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Former finance manager gets 3 years in prison for stealing $700K from Rapid City Rush

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Jennifer Durham

A former finance manager who stole $700,000 from the Rapid City Rush was sentenced Monday to three years in federal prison during a three-hour hearing filled with revelations about the hockey team’s finances.

Jennifer Durham committed “hundreds of criminal acts over a period of nine years,” prosecutor Benjamin Patterson said at the federal court in Rapid City. "She was hurting an already struggling team."

Durham is guilty but committed her crimes within the context of the company’s “culture of corruption,” said defense lawyer John Murphy. She's become a “scapegoat” for all of the Rush's financial woes.

Durham, 42, was sentenced by Judge Jefferey Viken after pleading guilty to tax evasion and two counts of wire fraud.

Viken sentenced Durham to 37 months followed by three years of supervised release. He also ordered her to pay nearly $1 million in restitution: $700,000 to the Rush and $186,277 to the IRS.

Viken said Durham could self-surrender at the facility the Bureau of Prison selects for her on Jan. 19. He said he ordered the delay in the hopes that there will be a decrease in coronavirus cases or a vaccine since Durham’s doctors say she is at serious risk of contracting and dying from the virus.

Durham has “overwhelming medical issues” including two kidney transplants that require multiple medications to prevent organ rejection, Murphy said. He pointed to the high rate of coronavirus cases at some federal prisons, including FMC Carswell, the main women's medical prison. 521 of its 1,285 inmates have contracted the virus. Six, including a South Dakota woman, have died.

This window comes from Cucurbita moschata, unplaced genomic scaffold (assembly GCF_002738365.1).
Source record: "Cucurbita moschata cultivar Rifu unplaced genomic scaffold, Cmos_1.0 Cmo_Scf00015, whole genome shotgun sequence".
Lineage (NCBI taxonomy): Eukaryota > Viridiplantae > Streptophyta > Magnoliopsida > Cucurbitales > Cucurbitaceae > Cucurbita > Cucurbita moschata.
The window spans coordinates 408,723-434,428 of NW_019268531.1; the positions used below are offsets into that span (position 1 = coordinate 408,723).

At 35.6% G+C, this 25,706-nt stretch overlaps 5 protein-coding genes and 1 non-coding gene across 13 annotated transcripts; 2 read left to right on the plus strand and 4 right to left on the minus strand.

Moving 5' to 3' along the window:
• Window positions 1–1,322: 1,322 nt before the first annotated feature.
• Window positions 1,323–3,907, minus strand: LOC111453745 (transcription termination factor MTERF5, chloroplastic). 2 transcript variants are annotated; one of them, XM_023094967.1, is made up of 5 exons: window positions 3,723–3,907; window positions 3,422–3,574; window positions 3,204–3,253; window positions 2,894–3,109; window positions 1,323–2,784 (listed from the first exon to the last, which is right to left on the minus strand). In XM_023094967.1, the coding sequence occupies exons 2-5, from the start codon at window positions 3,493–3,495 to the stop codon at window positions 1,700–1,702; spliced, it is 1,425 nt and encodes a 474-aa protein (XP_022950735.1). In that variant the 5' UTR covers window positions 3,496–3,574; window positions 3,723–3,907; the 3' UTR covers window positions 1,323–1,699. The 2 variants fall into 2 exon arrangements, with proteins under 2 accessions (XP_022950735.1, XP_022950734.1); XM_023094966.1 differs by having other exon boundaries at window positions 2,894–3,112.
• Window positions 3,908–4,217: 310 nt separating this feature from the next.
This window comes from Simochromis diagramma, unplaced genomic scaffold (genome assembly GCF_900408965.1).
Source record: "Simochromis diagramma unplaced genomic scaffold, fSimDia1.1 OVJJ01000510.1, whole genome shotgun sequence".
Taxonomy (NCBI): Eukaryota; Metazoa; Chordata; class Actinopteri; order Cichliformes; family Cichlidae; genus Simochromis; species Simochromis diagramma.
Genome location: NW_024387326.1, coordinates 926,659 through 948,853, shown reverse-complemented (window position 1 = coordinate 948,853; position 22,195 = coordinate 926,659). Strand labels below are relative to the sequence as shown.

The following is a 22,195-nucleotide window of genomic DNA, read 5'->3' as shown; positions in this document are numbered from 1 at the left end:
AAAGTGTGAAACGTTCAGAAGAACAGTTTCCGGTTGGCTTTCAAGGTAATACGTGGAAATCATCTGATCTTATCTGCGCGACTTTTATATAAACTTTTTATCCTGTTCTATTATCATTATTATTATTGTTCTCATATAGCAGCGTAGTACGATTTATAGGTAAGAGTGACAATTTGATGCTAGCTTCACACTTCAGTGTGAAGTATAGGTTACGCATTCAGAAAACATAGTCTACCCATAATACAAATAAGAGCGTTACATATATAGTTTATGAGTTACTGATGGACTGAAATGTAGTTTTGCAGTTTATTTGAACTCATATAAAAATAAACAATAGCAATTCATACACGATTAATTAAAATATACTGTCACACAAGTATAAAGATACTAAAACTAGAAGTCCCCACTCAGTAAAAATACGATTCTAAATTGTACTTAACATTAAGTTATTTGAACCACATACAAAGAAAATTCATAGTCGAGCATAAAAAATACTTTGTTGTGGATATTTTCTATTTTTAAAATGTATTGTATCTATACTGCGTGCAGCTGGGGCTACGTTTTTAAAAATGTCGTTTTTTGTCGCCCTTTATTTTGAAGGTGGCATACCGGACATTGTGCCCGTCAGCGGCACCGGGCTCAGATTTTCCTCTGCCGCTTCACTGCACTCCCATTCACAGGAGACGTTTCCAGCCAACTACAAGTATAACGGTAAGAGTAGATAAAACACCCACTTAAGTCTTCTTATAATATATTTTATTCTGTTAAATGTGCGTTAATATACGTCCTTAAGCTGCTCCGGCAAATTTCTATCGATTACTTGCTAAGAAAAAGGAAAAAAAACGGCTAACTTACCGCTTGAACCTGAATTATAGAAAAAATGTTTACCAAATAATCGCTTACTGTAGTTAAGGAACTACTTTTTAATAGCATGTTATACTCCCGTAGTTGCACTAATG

Durham was hired as the Rush’s finance manager in 2008, began stealing in February 2010, and was laid off in June 2019 after the new team owner, Spire Hockey, brought in their own chief financial officer, IRS special agent Brian Pickens testified.

She embezzled the money through multiple methods and under-reported her income by $688,867 between 2010 and 2018, according to the factual basis document she signed.

The investigation into Durham began in October 2019 when Spire discovered "inconsistencies and irregularities with regard to some bookkeeping,” Rush President Todd Mackin told the Journal at the time.

New revelations

In addition to focusing on Durham’s actions, the hearing revealed new facts and accusations about the Rush’s financial practices and management under Scott Mueller, the previous principal owner.

The Rush gave under-the-table bonuses to players from 2010-2013, Pickens testified. Those bonuses broke league rules and put players in criminal jeopardy. But prosecuting Rush management or owners involved in those payments isn’t possible due to the statute of limitations.

Mueller said ownership was not involved with these payments.

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Scott Mueller

The Rush did a poor job of handling cash and had “non-existent” internal controls to catch financial problems, Pickens said. It hadn’t done an audit since 2010 and a full audit would have caught Durham’s embezzlement.

There was no audit because “I trusted you,” Mueller told Durham.

Pickens also testified that a $174,547 payment the Rapid City government made to the Rush in January 2019 was transferred to Mueller. Patterson said Mueller later paid back all of the money to the Rush.

The Rush gave Mueller the money because he had been using a significant amount of his own money to keep the team afloat, Pickens said. Mueller gave the team $660,000 between 2017 and 2018 without being paid back, Patterson said.